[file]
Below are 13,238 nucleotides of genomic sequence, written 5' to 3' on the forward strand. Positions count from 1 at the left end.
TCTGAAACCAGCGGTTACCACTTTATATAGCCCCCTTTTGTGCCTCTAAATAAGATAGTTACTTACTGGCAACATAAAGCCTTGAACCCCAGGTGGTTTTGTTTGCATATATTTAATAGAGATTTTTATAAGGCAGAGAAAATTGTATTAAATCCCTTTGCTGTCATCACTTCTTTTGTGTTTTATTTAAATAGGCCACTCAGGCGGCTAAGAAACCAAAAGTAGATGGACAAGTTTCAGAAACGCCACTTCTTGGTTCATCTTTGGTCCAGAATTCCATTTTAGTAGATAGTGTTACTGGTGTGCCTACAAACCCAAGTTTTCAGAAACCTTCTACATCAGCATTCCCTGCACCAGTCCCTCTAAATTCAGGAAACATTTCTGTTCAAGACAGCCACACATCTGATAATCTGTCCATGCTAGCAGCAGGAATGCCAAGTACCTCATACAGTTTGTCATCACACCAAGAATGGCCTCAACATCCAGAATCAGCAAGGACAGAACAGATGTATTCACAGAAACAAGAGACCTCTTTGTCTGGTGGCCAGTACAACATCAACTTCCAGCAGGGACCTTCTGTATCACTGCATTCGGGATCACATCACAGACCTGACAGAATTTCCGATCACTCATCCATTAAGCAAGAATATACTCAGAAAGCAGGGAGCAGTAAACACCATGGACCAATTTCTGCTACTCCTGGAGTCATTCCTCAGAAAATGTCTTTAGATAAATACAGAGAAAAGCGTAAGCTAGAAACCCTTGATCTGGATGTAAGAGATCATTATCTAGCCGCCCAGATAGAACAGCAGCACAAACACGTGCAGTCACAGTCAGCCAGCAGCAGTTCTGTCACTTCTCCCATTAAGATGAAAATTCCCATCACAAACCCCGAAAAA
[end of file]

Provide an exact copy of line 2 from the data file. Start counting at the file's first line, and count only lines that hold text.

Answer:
TCTGAAACCAGCGGTTACCACTTTATATAGCCCCCTTTTGTGCCTCTAAATAAGATAGTTACTTACTGGCAACATAAAGCCTTGAACCCCAGGTGGTTTTGTTTGCATATATTTAATAGAGATTTTTATAAGGCAGAGAAAATTGTATTAAATCCCTTTGCTGTCATCACTTCTTTTGTGTTTTATTTAAATAGGCCACTCAGGCGGCTAAGAAACCAAAAGTAGATGGACAAGTTTCAGAAACGCCACTTCTTGGTTCATCTTTGGTCCAGAATTCCATTTTAGTAGATAGTGTTACTGGTGTGCCTACAAACCCAAGTTTTCAGAAACCTTCTACATCAGCATTCCCTGCACCAGTCCCTCTAAATTCAGGAAACATTTCTGTTCAAGACAGCCACACATCTGATAATCTGTCCATGCTAGCAGCAGGAATGCCAAGTACCTCATACAGTTTGTCATCACACCAAGAATGGCCTCAACATCCAGAATCAGCAAGGACAGAACAGATGTATTCACAGAAACAAGAGACCTCTTTGTCTGGTGGCCAGTACAACATCAACTTCCAGCAGGGACCTTCTGTATCACTGCATTCGGGATCACATCACAGACCTGACAGAATTTCCGATCACTCATCCATTAAGCAAGAATATACTCAGAAAGCAGGGAGCAGTAAACACCATGGACCAATTTCTGCTACTCCTGGAGTCATTCCTCAGAAAATGTCTTTAGATAAATACAGAGAAAAGCGTAAGCTAGAAACCCTTGATCTGGATGTAAGAGATCATTATCTAGCCGCCCAGATAGAACAGCAGCACAAACACGTGCAGTCACAGTCAGCCAGCAGCAGTTCTGTCACTTCTCCCATTAAGATGAAAATTCCCATCACAAACCCCGAAAAA